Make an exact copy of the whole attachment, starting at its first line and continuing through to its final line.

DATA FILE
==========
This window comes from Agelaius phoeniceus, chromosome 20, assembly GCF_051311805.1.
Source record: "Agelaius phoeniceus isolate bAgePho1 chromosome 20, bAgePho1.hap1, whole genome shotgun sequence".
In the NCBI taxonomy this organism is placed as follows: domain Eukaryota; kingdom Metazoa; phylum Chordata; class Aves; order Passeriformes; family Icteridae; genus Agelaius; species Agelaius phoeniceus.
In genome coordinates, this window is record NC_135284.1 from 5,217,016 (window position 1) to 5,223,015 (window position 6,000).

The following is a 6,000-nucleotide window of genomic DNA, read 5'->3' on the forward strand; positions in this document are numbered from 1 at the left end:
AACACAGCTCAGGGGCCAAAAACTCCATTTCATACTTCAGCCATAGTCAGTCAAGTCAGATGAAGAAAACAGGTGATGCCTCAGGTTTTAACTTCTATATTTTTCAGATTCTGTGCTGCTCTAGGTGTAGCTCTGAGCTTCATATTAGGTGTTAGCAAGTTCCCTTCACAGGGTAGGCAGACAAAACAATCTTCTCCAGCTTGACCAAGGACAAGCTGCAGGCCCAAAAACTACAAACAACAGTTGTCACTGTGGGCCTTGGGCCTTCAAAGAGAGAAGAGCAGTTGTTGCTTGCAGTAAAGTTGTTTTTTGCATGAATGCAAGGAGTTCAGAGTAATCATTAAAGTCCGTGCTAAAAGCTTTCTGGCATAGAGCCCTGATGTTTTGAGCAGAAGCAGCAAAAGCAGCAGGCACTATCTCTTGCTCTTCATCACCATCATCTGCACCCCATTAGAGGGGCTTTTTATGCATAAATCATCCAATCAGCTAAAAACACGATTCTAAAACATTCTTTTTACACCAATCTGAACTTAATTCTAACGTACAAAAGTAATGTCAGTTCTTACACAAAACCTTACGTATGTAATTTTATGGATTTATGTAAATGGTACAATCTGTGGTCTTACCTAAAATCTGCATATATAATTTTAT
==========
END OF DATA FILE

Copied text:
This window comes from Agelaius phoeniceus, chromosome 20, assembly GCF_051311805.1.
Source record: "Agelaius phoeniceus isolate bAgePho1 chromosome 20, bAgePho1.hap1, whole genome shotgun sequence".
In the NCBI taxonomy this organism is placed as follows: domain Eukaryota; kingdom Metazoa; phylum Chordata; class Aves; order Passeriformes; family Icteridae; genus Agelaius; species Agelaius phoeniceus.
In genome coordinates, this window is record NC_135284.1 from 5,217,016 (window position 1) to 5,223,015 (window position 6,000).

The following is a 6,000-nucleotide window of genomic DNA, read 5'->3' on the forward strand; positions in this document are numbered from 1 at the left end:
AACACAGCTCAGGGGCCAAAAACTCCATTTCATACTTCAGCCATAGTCAGTCAAGTCAGATGAAGAAAACAGGTGATGCCTCAGGTTTTAACTTCTATATTTTTCAGATTCTGTGCTGCTCTAGGTGTAGCTCTGAGCTTCATATTAGGTGTTAGCAAGTTCCCTTCACAGGGTAGGCAGACAAAACAATCTTCTCCAGCTTGACCAAGGACAAGCTGCAGGCCCAAAAACTACAAACAACAGTTGTCACTGTGGGCCTTGGGCCTTCAAAGAGAGAAGAGCAGTTGTTGCTTGCAGTAAAGTTGTTTTTTGCATGAATGCAAGGAGTTCAGAGTAATCATTAAAGTCCGTGCTAAAAGCTTTCTGGCATAGAGCCCTGATGTTTTGAGCAGAAGCAGCAAAAGCAGCAGGCACTATCTCTTGCTCTTCATCACCATCATCTGCACCCCATTAGAGGGGCTTTTTATGCATAAATCATCCAATCAGCTAAAAACACGATTCTAAAACATTCTTTTTACACCAATCTGAACTTAATTCTAACGTACAAAAGTAATGTCAGTTCTTACACAAAACCTTACGTATGTAATTTTATGGATTTATGTAAATGGTACAATCTGTGGTCTTACCTAAAATCTGCATATATAATTTTAT